Purpose of Assessment

Table of Content

The main objective of assessment is for the learner to showcase their understanding of content and accomplishment of learning outcomes, providing evidence of their learning. This also offers crucial insights into their strengths and areas in need of improvement. For teachers, assessment serves as an opportunity to assess the effectiveness of their strategies and enhance progress through constructive feedback. Additionally, it informs curriculum board members, managers, and relevant staff to evaluate learning programs and identify areas for improvement.

The assessment of learners occurs at different stages of their learning journey using a range of methods and strategies. Prior to or during the course, formative assessment is conducted, while summative assessment takes place near the end. Formative assessment continuously provides information on students’ progress, improvement, and challenges throughout the learning process. It can be an “Initial Assessment” to determine prior knowledge or a “Diagnostic Assessment” to identify areas for development and strengths. Feedback plays a vital role in this process by aiding student learning and encouraging self-reflection. According to NCFOT (1999), formative assessment happens when teachers give information or when students engage in self-reflection. Educationists like Scales (2008, p. 179), Black and William (1998, p. 17), and Reece and Walker (2007, p. 325) also support feedback usage. Formative assessments are not graded, allowing flexibility in adjusting teaching practices to meet learner needs and progression while motivating them. However, pure formative assessment is seldom utilized (Brookhart, 1999).

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Teachers should be trained on how and when to successfully employ various formative assessment methods such as Accreditation of prior learning (APL), Observation, Oral Questioning, Discussion, Role play, Case study, Essays, Projects, Assignments, MCQs, etc. These methods, when used together, have proven effective in measuring complex learning outcomes (Reece and Walker, 2007, p. 326). They are useful for developing the “Cognitive,” “Psychomotor,” and “Affective Domains” of learning described in Bloom’s Taxonomy and can assess higher order skills in these domains.

The primary focus of some teachers is cognitive learning with some use of psychomotor skills. However, affective learning can also be beneficial in changing attitudes related to gender, culture, etc., even if it is not a requirement of the course. Summative Assessment is typically conducted at the end of the course or unit and is used for grading and decision-making purposes. It provides information to employers and institutions about a learner’s overall performance. However, it does not provide detailed information about the learner’s abilities and lacks feedback, leading to debates regarding its reliability and validity (Scales, 2008 and Rust, 2002). Learners are mainly assessed through examinations, assignments, portfolios, and essays in summative assessment. These assessments help develop cognitive and psychomotor skills depending on their effectiveness and the type of course. Multiple-choice questions (MCQs) and viva tests can provide better coverage of the syllabus and assess deep knowledge, while essays assess higher levels of cognitive domain such as synthesis and evaluation. Feedback plays a crucial role in assessment and is directly linked to motivation.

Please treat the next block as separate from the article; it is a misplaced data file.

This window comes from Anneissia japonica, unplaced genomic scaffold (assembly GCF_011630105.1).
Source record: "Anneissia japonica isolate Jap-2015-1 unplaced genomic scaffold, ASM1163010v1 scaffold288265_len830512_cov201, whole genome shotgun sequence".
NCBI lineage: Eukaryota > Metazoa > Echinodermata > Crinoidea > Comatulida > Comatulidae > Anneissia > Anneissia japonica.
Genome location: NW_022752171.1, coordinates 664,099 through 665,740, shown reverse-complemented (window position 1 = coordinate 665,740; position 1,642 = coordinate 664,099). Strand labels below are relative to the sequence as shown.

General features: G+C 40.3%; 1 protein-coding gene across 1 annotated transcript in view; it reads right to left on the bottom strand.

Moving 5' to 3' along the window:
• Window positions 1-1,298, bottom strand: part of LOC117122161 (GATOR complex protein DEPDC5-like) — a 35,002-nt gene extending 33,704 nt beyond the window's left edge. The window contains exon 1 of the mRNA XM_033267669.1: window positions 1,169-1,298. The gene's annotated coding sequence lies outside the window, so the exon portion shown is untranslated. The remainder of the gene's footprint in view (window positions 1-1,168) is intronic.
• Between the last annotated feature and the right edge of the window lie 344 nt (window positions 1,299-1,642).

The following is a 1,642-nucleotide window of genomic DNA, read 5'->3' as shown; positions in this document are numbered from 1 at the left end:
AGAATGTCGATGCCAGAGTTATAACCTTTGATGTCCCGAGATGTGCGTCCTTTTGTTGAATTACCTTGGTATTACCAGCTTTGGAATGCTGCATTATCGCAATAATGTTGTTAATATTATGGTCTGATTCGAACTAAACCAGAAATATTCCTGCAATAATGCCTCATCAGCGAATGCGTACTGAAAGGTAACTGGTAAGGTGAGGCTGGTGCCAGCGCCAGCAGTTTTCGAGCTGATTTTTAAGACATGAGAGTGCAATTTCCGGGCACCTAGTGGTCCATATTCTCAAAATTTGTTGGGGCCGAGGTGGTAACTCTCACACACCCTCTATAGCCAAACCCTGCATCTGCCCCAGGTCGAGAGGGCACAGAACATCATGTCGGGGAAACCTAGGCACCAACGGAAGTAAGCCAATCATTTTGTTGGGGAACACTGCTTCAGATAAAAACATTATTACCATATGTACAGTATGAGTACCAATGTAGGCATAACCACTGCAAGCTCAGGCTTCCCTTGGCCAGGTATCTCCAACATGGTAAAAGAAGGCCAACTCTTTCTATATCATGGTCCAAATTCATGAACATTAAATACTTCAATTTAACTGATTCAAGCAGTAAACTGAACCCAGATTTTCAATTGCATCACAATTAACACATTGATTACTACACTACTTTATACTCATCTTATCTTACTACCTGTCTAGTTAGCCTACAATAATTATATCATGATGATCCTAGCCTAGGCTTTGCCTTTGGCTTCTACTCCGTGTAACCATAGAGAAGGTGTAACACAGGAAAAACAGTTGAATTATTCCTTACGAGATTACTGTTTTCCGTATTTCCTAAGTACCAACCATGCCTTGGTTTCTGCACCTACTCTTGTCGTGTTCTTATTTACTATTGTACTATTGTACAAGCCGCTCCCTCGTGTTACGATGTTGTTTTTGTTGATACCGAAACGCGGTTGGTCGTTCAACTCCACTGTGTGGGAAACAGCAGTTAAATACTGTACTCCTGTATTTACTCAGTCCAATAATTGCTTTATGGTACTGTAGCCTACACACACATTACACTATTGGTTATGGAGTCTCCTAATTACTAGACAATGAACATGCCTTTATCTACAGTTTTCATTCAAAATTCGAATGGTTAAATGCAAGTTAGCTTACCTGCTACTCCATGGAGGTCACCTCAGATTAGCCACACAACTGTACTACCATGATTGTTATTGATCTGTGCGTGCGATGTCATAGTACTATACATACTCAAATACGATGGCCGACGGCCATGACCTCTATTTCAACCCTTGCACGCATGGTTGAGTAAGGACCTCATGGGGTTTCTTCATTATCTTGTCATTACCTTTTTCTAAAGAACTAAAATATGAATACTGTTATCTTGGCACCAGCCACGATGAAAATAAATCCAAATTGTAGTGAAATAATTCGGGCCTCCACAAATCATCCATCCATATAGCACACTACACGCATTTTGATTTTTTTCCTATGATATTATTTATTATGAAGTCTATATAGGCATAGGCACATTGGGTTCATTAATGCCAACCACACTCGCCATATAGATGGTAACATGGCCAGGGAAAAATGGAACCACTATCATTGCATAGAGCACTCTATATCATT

To enhance the learning process, it is important for it to be timely, positive, and constructive. According to Maslow’s hierarchy, which considers various aspects such as physiological factors, relationships (including positive regard and development feedback), and self-esteem needs (such as feeling inadequate), this hierarchy serves as a helpful tool in understanding learning and motivation (Scales, 2008, p. 72). It is necessary to maintain records in order to track and monitor the progress of learners. These records can be of various types, including internal, external, formal, and informal.

Internal records consist of various documents such as mark books, matrix, learner progress sheets/reviews, and results of mock tests. In the ESOL department, we maintain records of the Initial interview, Initial assessment, spiky profile, ILPs (Individual Learning Plans), Diagnostic assessment, Formative assessment, observation reports, feedback reports, peer/self assessments, and Summative assessments. These records are used to gauge the progress of learners and the effectiveness of the program and teaching. External records encompass all the evidence in the form of written work or internal verification that is sent to external bodies such as exam boards, auditing bodies, other educational organizations, and support staff.

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Purpose of Assessment. (2017, Mar 17). Retrieved from


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